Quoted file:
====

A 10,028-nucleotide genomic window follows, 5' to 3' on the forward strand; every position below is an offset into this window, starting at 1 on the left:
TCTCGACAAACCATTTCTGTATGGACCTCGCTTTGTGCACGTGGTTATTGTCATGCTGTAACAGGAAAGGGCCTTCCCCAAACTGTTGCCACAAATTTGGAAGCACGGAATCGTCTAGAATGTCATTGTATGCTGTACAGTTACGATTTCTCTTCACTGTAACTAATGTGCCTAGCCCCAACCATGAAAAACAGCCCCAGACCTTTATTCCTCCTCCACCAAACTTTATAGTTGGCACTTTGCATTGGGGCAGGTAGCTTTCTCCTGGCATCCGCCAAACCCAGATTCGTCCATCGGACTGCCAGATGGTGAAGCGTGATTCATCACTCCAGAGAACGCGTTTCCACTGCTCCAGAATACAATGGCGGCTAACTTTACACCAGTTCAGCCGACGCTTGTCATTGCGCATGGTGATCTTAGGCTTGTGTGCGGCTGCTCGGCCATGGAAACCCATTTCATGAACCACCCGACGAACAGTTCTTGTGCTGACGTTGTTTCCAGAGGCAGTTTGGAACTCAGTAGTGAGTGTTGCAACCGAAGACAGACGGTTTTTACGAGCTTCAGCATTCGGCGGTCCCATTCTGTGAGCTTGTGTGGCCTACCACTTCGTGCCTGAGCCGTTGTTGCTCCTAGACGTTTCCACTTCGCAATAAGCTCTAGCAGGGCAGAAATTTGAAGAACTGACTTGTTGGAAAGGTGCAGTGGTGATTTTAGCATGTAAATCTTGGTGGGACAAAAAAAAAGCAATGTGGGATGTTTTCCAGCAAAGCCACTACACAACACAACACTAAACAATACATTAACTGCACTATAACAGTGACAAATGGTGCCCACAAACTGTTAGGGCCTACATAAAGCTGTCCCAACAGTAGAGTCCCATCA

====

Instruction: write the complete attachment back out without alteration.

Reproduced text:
A 10,028-nucleotide genomic window follows, 5' to 3' on the forward strand; every position below is an offset into this window, starting at 1 on the left:
TCTCGACAAACCATTTCTGTATGGACCTCGCTTTGTGCACGTGGTTATTGTCATGCTGTAACAGGAAAGGGCCTTCCCCAAACTGTTGCCACAAATTTGGAAGCACGGAATCGTCTAGAATGTCATTGTATGCTGTACAGTTACGATTTCTCTTCACTGTAACTAATGTGCCTAGCCCCAACCATGAAAAACAGCCCCAGACCTTTATTCCTCCTCCACCAAACTTTATAGTTGGCACTTTGCATTGGGGCAGGTAGCTTTCTCCTGGCATCCGCCAAACCCAGATTCGTCCATCGGACTGCCAGATGGTGAAGCGTGATTCATCACTCCAGAGAACGCGTTTCCACTGCTCCAGAATACAATGGCGGCTAACTTTACACCAGTTCAGCCGACGCTTGTCATTGCGCATGGTGATCTTAGGCTTGTGTGCGGCTGCTCGGCCATGGAAACCCATTTCATGAACCACCCGACGAACAGTTCTTGTGCTGACGTTGTTTCCAGAGGCAGTTTGGAACTCAGTAGTGAGTGTTGCAACCGAAGACAGACGGTTTTTACGAGCTTCAGCATTCGGCGGTCCCATTCTGTGAGCTTGTGTGGCCTACCACTTCGTGCCTGAGCCGTTGTTGCTCCTAGACGTTTCCACTTCGCAATAAGCTCTAGCAGGGCAGAAATTTGAAGAACTGACTTGTTGGAAAGGTGCAGTGGTGATTTTAGCATGTAAATCTTGGTGGGACAAAAAAAAAGCAATGTGGGATGTTTTCCAGCAAAGCCACTACACAACACAACACTAAACAATACATTAACTGCACTATAACAGTGACAAATGGTGCCCACAAACTGTTAGGGCCTACATAAAGCTGTCCCAACAGTAGAGTCCCATCA